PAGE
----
Dawn Mangine

    In-person learning is gradually opening up as the COVID-19 vaccine is distributed. In most states, healthcare workers, including those in emergency medical services, are first in line to get their vaccinations. School nurses, nursing educators, and EMS personnel are often certified CPR instructors on top of their other job duties. As such, they are probably looking forward to getting back to teaching CPR to those that want to learn.

    Even so, it’s best to implement the most stringent precautions until the coronavirus pandemic is far behind us. Using these guidelines will help prevent the spread of other illnesses, including the common cold and the seasonal flu, as well.

    Safely Teaching CPR During COVID-19

    1. Teach smaller classes. Most localities have guidelines in place about gathering sizes, especially for indoors. Be sure to follow them.
    2. Each student should have his or her own CPR trainer and/or AED device. Students should have their own CPR mask and one-way valve as well. Face shields are not recommended during rescue breath practice at this time.
    3. Create a classroom layout that incorporates the proper physical distance between instructors and attendees. A minimum of six feet between attendees should be maintained, and instructors should not have physical contact with students. Correct technique verbally if needed.
    4. The room should be well-ventilated and well-lit.
    5. High standards of cleanliness and disinfection are vital. Students and instructors should practice proper hand hygiene; hand sanitizer should be available and accessible; classroom surfaces and equipment should be thoroughly cleaned and disinfected between classes.
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    6. Students and instructors should wear face masks and gloves.
    7. Students should be screened for illness. Temperatures should be taken before class with a no-contact thermometer. If any student has a temperature or reports shortness of breath and coughing – or any signs of illness – they should be allowed to stay home. Alternate arrangements can be made for teaching them.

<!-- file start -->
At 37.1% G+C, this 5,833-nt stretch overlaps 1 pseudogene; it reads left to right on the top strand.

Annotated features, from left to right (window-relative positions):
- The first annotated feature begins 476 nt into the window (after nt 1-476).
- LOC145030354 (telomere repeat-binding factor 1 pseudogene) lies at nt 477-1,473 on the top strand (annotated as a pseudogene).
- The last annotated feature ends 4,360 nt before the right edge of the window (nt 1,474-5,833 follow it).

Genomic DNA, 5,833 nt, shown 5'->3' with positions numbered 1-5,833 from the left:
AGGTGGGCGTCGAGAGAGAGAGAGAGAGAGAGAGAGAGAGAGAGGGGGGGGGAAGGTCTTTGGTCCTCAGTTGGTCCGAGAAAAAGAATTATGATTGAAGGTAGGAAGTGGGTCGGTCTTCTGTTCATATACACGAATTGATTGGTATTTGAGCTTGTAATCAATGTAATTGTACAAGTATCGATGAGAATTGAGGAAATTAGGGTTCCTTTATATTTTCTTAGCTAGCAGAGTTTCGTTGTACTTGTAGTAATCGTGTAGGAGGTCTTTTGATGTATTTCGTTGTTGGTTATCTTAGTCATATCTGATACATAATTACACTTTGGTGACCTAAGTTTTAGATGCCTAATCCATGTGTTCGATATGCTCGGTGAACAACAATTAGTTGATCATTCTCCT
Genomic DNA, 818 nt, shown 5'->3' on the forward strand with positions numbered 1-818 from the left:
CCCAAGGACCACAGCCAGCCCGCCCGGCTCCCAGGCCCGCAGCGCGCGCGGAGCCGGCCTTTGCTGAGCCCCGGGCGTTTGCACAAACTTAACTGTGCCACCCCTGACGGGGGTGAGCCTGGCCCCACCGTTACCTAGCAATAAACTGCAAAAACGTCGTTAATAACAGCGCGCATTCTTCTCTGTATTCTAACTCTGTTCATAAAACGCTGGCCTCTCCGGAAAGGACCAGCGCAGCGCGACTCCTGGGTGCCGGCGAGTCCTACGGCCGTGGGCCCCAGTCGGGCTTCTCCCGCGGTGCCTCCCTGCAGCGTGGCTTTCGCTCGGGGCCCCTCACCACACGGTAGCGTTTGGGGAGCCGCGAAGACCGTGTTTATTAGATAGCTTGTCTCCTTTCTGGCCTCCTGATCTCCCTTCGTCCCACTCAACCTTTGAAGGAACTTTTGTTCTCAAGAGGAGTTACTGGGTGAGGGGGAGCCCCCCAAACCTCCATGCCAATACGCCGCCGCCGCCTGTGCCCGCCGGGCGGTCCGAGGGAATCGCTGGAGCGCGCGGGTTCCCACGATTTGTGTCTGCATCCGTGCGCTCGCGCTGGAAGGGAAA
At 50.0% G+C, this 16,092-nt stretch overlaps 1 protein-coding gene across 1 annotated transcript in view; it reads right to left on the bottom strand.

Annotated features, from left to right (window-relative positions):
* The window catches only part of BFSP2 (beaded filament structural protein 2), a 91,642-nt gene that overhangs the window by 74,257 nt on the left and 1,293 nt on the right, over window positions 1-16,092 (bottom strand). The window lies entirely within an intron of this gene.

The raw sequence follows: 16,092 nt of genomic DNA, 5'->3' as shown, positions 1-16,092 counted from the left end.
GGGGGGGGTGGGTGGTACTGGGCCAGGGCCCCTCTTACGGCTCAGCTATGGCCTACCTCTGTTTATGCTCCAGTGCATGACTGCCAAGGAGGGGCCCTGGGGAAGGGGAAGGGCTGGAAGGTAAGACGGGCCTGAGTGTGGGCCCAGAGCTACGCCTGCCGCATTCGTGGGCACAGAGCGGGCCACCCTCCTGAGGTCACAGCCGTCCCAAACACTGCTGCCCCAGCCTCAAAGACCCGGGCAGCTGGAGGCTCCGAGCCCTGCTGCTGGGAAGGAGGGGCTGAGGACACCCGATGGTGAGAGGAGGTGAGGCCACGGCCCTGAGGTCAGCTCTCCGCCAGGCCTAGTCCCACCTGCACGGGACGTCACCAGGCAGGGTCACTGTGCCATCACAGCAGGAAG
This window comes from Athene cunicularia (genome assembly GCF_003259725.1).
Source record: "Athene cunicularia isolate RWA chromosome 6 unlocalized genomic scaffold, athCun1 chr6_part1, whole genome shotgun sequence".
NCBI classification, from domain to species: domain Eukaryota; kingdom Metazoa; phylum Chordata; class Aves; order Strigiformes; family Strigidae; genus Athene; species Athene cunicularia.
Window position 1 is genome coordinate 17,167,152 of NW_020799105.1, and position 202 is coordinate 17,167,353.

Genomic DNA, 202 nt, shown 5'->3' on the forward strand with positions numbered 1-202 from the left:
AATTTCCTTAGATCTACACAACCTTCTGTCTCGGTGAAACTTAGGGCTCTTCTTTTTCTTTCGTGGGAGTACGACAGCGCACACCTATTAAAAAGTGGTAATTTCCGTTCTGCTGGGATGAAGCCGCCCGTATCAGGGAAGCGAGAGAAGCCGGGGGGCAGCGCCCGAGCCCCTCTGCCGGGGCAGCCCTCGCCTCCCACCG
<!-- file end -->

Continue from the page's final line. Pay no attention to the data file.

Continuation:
8. Instructors should avoid any unnecessary travel. Instead, video conference technology can be deployed for teaching and remotely verifying skills competence.
    9. Remote learning is still a common and viable option for CPR training and certification. The American Health and Safety Institute (HSI) launched a Remote Skills Verification (RSV) option via their platform in April of 2020. The American Heart Association (AHA) is allowing training centers to use “virtual training methods for the cognitive learning and/or skills sessions of [their] healthcare provider-level courses.”
    10. Students can simulate rescue breaths. Instructors can have students place a CPR mask on their manikins and position the trainers correctly (open the airway, head-tilt, chin-lift), then students can verbalize how they would deliver rescue breaths.

    CPR remains an important skill, and hands-on skill practice and evaluation is still necessary for certification. However, instructors and training centers should continue to do their utmost to contain the spread of the coronavirus. Educating students on the facts of COVID-19 and ways to stay safe during the pandemic are as vital as these tips for safely teaching CPR.

    How to Safely Teach CPR during COVID-19,” EMS Safety, May 17, 2020. See the link to the HSI guidelines for TEACHING COVID SAFE

    Infographic: CPR Training with the American Heart Association During COVID-19 Pandemic.” 

     

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